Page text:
"Thy word is a lamp unto my feet and a light unto my path." Psalm 119:105
In spite of the controversies surrounding it, and the seeming disinterest by many in our world, the Bible continues to be the best-selling book of all time, outselling all others each year. I wonder if the debates drive the demand? Our United Methodist Church is facing a split, not over accepting gay people as traditionalists say (wink-wink, nod-nod), but over who is more faithful to scripture. Of course, being faithful to scripture is what allows some to turn the Bible into a weapon that demonizes, excludes, and shuns people. It's hard to talk about using the Bible without acknowledging the way the Bible has been misused.
One of the worst examples of the Bible's misuse is the picture above. That is a photo of what came to be known as The Slave's Bible. One of the ways slavery was made to appear acceptable in America was to encourage Christian plantation owners to convert their slaves. That made human trafficking and exploitation ok in their eyes. Slaves will at least learn they can have a better life in heaven (with a separate section no doubt!) by learning the Bible and turning to Christ.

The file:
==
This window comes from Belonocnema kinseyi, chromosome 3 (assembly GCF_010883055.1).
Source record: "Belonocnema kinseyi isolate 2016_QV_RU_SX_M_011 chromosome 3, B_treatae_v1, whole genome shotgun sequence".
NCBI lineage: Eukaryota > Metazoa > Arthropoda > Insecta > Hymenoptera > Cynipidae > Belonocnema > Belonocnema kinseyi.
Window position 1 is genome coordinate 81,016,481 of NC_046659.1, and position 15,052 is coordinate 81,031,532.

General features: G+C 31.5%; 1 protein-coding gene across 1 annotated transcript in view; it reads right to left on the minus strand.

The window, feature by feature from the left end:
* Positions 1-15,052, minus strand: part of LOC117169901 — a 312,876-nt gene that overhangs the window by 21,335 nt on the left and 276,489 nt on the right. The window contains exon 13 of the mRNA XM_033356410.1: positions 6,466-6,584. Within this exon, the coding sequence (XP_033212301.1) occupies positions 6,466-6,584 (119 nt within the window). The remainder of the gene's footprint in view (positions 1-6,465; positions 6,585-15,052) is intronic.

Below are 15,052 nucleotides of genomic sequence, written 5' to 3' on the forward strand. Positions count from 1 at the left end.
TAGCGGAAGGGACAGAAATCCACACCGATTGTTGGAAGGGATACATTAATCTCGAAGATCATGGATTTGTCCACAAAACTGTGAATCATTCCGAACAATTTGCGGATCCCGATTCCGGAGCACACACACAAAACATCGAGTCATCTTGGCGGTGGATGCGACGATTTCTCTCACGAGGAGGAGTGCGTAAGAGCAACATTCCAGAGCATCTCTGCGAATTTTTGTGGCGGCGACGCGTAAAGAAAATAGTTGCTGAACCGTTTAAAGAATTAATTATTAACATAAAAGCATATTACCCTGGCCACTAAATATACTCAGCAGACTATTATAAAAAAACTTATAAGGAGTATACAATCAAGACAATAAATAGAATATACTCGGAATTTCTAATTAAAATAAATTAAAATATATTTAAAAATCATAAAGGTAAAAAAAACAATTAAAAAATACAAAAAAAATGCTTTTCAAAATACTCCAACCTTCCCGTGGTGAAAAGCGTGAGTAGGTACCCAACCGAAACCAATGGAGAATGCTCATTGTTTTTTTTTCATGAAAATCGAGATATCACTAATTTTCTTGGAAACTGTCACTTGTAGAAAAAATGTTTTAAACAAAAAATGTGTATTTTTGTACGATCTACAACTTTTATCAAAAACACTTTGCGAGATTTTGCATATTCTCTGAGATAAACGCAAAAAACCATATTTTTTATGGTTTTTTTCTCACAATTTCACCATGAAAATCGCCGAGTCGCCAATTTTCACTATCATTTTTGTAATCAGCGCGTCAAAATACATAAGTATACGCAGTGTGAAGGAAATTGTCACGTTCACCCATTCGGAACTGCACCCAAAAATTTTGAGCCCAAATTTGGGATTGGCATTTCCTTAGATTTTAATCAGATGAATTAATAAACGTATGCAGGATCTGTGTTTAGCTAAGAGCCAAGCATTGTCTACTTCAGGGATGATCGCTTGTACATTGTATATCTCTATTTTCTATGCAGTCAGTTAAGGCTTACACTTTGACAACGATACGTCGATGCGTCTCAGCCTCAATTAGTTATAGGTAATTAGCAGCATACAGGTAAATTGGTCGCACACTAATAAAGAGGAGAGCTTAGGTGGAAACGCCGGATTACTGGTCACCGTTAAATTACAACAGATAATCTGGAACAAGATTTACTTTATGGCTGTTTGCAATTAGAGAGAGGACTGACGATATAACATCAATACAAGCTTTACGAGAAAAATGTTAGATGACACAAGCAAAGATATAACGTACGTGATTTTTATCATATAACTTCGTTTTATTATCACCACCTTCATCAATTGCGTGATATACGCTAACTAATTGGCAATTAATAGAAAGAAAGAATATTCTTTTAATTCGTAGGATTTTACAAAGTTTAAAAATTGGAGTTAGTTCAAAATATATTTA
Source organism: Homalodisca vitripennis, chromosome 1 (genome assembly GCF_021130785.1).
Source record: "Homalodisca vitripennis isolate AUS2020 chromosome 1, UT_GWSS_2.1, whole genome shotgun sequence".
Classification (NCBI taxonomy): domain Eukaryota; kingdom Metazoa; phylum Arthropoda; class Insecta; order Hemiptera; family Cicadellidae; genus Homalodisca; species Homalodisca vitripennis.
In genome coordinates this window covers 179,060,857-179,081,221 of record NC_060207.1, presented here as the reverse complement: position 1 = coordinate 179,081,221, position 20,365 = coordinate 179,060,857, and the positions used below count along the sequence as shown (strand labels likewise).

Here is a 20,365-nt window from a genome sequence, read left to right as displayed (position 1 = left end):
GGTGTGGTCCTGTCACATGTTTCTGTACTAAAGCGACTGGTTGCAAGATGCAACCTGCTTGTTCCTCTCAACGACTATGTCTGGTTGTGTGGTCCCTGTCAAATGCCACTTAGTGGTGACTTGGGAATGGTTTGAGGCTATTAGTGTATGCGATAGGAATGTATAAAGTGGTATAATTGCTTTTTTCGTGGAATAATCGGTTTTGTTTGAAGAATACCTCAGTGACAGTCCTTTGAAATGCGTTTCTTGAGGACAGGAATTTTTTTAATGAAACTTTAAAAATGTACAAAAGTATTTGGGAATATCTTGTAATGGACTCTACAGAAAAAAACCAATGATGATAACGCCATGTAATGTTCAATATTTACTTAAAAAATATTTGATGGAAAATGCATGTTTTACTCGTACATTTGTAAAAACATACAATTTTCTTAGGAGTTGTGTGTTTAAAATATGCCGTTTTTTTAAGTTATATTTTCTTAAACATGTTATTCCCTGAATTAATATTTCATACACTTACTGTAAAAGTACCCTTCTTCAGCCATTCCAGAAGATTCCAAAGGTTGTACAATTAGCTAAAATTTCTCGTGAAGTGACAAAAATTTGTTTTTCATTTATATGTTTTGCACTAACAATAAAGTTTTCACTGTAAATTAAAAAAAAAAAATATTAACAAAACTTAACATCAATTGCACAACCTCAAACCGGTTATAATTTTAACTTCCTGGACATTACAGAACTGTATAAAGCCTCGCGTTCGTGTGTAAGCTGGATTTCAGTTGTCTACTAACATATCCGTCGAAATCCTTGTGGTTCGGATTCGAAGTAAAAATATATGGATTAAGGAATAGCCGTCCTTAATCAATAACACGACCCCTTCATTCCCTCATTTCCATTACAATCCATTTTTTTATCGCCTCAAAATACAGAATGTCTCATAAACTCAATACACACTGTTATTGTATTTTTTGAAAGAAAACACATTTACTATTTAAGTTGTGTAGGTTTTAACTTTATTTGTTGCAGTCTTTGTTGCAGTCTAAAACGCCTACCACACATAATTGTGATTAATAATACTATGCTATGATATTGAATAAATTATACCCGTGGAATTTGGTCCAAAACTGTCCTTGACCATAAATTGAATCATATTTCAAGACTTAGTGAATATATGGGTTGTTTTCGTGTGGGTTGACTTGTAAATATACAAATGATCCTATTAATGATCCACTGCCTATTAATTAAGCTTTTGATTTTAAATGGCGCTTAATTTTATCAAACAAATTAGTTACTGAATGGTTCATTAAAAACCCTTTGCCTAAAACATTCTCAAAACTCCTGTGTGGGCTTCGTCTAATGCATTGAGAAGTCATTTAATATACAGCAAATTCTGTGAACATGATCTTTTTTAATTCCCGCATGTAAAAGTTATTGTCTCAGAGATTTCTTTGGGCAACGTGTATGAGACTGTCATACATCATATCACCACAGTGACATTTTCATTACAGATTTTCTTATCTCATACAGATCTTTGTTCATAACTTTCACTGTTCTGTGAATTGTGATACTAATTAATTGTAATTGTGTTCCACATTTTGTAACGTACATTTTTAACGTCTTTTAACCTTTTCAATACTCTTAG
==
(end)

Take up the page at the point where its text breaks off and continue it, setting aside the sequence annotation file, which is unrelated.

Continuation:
So The Slave Bible was developed just for slaves. How nice of those owners! But there was a problem, parts of the Bible talked about God's desire for liberation and the way God loves all people the same. So to make sure slaves didn't get any ideas, those parts of the Bible were taken out, parts like the exodus story under Moses. Owners didn't want slaves thinking equality and freedom were something for this life. The Slave Bible stands out as one of the most disgusting misuses of the Bible in history.
Yet, here's the peculiar thing. Slaves still found hope in the stories of scripture. People like Harriett Tubman found inspiration to escape and become a liberator of other slaves. Despite human efforts to distort the message, God's word of truth prevailed.
It still does.
This Sunday, we will consider the importance of scripture in our faith journeys. There are many ways to tear down the Bible. You can find inconsistencies and human flaws throughout. You can point to the way the Bible has been misused. Yet what makes the Bible powerful is not what people do with it but what God does with it. With all of its troubled history and past, God still speaks words of hope, comfort, and challenge to people through these ancient words. God still uses the Bible to help individuals see a picture of their lives worth living for, and a picture of our world - worthy of our best efforts to bring about change. This Sunday, we will explore the power of the Bible and how we as centrist-progressive United Methodists take a high view of scripture.
So don't miss this Sunday...and BYOB (bring your own Bible)!